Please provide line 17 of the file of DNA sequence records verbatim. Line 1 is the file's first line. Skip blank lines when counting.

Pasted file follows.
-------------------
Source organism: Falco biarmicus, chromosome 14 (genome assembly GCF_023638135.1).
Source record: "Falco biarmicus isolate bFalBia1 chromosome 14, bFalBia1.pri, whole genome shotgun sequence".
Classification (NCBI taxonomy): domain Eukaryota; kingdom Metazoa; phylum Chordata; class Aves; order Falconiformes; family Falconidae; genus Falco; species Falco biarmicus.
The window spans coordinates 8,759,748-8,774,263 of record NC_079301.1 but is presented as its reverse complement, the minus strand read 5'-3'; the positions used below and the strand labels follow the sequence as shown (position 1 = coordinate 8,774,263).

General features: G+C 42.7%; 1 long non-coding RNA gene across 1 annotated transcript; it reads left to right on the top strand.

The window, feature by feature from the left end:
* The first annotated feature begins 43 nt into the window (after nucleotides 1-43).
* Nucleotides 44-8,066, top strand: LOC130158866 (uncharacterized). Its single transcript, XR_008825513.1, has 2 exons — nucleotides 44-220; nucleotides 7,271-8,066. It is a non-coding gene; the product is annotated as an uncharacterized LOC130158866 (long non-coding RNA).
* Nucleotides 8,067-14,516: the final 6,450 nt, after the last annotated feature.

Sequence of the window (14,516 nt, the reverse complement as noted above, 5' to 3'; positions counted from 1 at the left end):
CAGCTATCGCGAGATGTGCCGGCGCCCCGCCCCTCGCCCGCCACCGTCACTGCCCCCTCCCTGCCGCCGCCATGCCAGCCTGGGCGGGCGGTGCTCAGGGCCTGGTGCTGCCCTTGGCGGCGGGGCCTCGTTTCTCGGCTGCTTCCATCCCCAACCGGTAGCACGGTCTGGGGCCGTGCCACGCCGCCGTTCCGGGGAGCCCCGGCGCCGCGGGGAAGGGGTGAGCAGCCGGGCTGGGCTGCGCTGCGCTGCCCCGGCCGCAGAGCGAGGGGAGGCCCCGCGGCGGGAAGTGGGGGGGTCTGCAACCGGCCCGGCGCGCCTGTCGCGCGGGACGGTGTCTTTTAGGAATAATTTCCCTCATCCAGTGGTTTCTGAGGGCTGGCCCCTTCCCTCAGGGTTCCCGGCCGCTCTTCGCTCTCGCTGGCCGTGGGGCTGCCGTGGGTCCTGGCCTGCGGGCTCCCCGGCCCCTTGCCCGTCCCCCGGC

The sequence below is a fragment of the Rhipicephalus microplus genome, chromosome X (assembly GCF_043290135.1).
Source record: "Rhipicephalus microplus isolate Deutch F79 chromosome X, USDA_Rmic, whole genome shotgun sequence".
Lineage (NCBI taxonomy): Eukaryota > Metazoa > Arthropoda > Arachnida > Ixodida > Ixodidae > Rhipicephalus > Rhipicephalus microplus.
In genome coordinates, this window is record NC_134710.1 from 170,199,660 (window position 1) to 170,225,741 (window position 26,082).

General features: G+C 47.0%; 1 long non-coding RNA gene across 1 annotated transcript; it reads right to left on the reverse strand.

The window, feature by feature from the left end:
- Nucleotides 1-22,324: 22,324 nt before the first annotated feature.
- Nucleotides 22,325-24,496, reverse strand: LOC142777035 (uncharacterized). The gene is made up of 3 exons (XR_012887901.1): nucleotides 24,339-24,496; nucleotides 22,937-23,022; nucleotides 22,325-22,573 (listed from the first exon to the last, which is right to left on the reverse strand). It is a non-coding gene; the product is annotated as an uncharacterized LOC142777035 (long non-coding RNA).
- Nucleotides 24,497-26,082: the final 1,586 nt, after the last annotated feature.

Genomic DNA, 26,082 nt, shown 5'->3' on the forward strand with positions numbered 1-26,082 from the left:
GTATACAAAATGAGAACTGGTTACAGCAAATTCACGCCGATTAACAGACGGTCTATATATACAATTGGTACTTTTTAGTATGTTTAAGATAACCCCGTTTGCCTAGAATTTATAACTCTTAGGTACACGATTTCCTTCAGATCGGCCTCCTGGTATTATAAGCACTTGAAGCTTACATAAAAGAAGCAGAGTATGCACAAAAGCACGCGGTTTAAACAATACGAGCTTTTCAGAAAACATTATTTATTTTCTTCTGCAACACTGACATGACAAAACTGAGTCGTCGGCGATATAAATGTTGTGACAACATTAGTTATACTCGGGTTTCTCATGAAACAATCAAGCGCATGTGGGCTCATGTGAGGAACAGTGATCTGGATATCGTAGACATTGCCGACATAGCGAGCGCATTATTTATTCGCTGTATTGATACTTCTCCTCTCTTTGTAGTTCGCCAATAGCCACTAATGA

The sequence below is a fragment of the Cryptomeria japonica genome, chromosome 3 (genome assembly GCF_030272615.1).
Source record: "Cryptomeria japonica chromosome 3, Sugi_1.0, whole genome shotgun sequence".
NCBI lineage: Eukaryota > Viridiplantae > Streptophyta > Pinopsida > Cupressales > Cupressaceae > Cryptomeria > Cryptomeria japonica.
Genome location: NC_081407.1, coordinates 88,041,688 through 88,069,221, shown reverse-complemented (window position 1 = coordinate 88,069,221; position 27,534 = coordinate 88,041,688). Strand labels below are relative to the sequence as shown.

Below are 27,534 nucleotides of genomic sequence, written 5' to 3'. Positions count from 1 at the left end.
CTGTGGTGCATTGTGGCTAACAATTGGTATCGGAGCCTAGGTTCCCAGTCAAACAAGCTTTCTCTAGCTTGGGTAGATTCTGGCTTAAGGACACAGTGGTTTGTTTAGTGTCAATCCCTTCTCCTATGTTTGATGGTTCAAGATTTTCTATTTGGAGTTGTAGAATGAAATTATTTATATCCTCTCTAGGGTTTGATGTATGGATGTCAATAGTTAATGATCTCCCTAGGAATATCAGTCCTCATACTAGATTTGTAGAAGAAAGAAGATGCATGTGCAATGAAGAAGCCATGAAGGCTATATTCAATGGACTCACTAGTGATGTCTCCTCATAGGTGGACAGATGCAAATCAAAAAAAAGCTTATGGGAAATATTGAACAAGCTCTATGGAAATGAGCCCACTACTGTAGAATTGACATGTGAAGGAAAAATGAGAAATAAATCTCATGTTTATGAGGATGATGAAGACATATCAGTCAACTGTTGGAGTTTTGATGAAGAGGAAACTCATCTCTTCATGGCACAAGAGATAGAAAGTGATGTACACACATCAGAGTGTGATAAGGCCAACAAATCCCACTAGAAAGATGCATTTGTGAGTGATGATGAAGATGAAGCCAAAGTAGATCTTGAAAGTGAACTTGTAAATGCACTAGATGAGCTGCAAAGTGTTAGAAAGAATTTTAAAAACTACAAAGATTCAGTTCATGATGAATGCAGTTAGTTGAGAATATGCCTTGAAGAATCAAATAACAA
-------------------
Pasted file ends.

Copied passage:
The window, feature by feature from the left end: